Mother's Day is a celebration honouring mothers and celebrating motherhood, maternal bonds and the influence of mothers in society. It is celebrated on various days in many parts of the world, yet most commonly in March, April, or May. It complements Father's Day, the celebration honoring fathers.
Celebrations of mothers and motherhood occur throughout the world; many of these can be traced back to ancient festivals, like the Greek cult to Cybele, the Roman festival of Hilaria or the Christian Mothering Sundaycelebration.
Mother's Day in most Arab countries is celebrated on 21 March. It was introduced in Egypt by journalist Mustafa Amin in his book (Smiling America) 1943. The idea was overlooked at the time, but when Amin heard the story of a widowed mother who devoted her whole life to raise her son until he became a doctor, got married and left without showing her any gratitude, Amin became motivated to promote for "Mother's Day". The idea was first ridiculed by president Gamal Abdel Nasser but he eventually accepted it and Mother's Day was first celebrated on 21 March 1956. The practice has since been copied by the other Arab countries.
When Mustafa Amin was arrested and imprisoned, there were attempts to change the name of the holiday from "Mother's Day" to "Family Day" as the government wished to prevent the occasion from reminding people of its founder. These attempts were unsuccessful and celebrations continued to be held on that day; classic songs celebrating mothers remain famous to this day.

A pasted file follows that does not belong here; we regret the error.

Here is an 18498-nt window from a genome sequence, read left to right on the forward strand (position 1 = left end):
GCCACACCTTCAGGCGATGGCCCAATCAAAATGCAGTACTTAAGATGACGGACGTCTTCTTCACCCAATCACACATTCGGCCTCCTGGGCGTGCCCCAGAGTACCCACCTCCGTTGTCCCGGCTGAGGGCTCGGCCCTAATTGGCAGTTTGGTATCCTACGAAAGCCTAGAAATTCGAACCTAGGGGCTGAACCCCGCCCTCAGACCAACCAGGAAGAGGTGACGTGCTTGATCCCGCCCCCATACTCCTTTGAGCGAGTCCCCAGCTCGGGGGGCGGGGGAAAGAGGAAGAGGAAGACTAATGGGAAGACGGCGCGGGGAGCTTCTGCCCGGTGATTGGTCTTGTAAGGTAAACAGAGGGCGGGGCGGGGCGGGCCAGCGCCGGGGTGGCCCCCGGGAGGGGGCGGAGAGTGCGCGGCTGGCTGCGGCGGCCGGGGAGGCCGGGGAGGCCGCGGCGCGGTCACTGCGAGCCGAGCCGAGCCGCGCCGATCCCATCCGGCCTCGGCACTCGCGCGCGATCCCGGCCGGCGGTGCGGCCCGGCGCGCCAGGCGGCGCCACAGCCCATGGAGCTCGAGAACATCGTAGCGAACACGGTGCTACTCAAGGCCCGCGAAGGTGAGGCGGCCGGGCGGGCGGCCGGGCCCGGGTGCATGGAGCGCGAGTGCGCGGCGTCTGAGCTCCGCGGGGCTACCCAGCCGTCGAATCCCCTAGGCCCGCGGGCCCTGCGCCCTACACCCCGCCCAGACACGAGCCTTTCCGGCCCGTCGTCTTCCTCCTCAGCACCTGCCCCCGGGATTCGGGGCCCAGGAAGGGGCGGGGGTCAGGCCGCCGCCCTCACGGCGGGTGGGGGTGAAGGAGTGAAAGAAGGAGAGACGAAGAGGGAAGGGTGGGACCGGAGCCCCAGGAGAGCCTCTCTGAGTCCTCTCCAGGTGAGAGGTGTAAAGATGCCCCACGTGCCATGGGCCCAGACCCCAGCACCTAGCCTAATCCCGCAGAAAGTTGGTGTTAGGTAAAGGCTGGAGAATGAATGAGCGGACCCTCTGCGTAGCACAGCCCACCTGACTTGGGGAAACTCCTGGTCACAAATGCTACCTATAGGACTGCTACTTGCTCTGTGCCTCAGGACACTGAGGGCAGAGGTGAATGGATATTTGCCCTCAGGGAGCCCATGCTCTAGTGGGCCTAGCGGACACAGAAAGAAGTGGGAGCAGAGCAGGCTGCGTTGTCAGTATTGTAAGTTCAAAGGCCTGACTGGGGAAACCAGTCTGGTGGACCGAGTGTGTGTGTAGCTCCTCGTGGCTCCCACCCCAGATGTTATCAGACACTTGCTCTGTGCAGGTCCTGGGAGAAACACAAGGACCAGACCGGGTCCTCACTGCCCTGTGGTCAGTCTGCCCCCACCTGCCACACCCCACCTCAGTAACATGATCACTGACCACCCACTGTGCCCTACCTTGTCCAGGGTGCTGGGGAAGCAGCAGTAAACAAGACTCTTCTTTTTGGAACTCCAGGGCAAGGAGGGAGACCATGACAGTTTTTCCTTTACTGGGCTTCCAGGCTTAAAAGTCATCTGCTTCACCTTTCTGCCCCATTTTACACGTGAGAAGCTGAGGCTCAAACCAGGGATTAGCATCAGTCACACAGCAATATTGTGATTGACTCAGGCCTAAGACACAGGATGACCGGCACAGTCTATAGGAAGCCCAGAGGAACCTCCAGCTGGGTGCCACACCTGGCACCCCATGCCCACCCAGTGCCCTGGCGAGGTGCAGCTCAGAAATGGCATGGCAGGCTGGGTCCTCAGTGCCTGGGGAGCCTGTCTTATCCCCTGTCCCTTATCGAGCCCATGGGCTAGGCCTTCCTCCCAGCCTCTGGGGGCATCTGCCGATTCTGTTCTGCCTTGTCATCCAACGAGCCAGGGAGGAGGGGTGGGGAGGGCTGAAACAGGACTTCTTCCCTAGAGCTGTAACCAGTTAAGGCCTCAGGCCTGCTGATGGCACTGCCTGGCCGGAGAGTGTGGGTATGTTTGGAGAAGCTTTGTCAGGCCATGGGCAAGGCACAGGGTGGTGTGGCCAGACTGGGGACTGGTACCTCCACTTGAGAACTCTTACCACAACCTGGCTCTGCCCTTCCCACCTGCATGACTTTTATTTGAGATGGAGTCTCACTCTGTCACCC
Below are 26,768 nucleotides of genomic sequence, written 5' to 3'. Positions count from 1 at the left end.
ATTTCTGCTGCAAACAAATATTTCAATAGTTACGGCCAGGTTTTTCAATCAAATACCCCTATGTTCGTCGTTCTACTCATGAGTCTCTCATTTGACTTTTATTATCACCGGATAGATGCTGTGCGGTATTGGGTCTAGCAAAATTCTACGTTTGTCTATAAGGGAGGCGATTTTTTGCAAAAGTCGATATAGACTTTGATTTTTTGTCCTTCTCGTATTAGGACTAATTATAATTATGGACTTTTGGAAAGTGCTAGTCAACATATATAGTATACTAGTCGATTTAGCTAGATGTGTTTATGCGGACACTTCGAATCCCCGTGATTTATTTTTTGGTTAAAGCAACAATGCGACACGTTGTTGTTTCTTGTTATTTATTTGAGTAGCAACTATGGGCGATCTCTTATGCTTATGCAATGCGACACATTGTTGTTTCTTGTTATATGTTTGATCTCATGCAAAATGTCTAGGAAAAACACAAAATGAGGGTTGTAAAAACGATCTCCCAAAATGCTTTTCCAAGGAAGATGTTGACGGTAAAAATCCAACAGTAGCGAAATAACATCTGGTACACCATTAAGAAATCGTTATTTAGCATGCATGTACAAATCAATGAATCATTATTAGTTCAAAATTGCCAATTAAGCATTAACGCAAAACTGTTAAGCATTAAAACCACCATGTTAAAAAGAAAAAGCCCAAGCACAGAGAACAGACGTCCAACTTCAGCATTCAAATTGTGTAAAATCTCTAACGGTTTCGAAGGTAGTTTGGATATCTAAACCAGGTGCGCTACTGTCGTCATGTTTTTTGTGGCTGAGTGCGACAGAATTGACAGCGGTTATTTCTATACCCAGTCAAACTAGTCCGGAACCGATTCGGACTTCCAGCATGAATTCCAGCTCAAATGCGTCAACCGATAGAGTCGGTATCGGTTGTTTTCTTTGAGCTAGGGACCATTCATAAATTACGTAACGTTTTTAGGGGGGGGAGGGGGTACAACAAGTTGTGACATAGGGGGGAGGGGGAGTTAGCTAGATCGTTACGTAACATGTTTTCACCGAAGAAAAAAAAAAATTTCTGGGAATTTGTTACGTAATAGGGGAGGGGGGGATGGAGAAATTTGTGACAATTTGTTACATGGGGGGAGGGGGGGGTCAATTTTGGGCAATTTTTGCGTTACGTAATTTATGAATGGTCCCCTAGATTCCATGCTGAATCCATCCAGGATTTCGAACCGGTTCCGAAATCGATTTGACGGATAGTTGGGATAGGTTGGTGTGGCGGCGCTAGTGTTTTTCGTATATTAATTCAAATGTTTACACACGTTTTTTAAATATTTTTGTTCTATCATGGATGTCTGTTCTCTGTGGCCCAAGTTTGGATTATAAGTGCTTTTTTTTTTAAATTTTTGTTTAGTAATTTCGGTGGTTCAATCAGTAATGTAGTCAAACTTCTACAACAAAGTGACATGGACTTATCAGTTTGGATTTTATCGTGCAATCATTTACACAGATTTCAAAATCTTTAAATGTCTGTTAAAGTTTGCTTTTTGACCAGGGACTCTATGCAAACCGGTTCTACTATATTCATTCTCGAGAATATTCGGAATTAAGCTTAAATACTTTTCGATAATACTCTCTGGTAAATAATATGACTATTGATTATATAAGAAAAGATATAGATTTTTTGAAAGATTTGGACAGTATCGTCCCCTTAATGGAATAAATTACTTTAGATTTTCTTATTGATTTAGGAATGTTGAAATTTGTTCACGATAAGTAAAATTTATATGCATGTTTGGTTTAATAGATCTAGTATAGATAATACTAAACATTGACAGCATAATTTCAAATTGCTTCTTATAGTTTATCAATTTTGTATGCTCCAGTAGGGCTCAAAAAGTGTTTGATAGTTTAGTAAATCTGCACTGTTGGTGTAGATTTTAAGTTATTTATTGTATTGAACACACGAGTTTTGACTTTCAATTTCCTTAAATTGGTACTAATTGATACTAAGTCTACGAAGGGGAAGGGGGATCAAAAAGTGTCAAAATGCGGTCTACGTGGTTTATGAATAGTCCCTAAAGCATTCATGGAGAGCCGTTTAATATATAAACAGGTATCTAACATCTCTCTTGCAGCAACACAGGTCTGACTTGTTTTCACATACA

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Abū ‘Abd Allāh Muḥammad ibn Abdullah al-Lawati al-Tanji ibn Baṭūṭah (Arabic: أبو عبد الله محمد بن عبد الله اللواتي الطنجي بن بطوطة), or simply Ibn Battuta, also known as Shams ad-Din (February 25, 1304 – 1368 or 1369), was a Muslim Moroccan explorer, known for his extensive travels published in the Rihla (literally, "The Journey"). Over a period of thirty years, he visited most of the known Islamic world, including North Africa, theHorn of Africa, West Africa, Southern Europe and Eastern Europe in the West, to the Middle East, South Asia,Central Asia, Southeast Asia and China in the East, a distance surpassing his near-contemporary Marco Polo. Ibn Battuta is considered one of the greatest travellers of all time. He journeyed more than 75,000 miles (121,000 km), a figure unsurpassed by any individual explorer until the coming of the Steam Age some 450 years later.
イブン・バットゥータ（英: Ibn Battuta、アラビア語: ابن بطوطة ibn baṭṭūṭah、全名アブー・アブドゥッラー・ムハンマド・イブン・アブドゥッラー・アッ＝ラワーティー・アッ＝タンジー（アラビア語: أبو عبد الله محمد ابن عبد الله اللواتي الطنجي ʾabū ʿabd allāh muḥammad ibn ʿabd allāh al-lawātī al-ṭanǧī、1304年2月24日 -1368年）は、モロッコのタンジェ生まれのイスラム法学者・旅行家。
In 1902, Abdul-Aziz bin Saud, leader of the House of Saud, had seized Riyadh in Nejd from the Al Rashid – the first of a series of conquests ultimately leading to the creation of the modern state of Saudi Arabia in 1932. The main weapon for achieving these conquests was the Ikhwan, the Wahhabist-Bedouin tribal army led by Sultan ibn Bijad and Faisal Al-Dawish. From the Saudi core in Nejd, and aided by the collapse of the Ottoman Empire after World War I, the Ikhwan had completed the conquest of the territory that was to become Saudi Arabia by the end of 1925. On 10 January 1926 Abdul-Aziz declared himself King of the Hejaz and, then, on 27 January 1927 he took the title of King of Nejd (his previous title having been 'Sultan'). After the conquest of the Hejaz, the Ikhwan leaders wanted to continue the expansion of the Wahhabist realm into the British protectorates of Transjordan, Iraq and Kuwait, and began raiding those territories. Abdul-Aziz, however, refused to agree to this, recognizing the danger of a direct conflict with the British. The Ikhwan therefore revolted but were defeated in the Battle of Sabilla in 1930, where the Ikhwan leadership were massacred.
In 1932, the two kingdoms of the Hejaz and Nejd were united as the Kingdom of Saudi Arabia.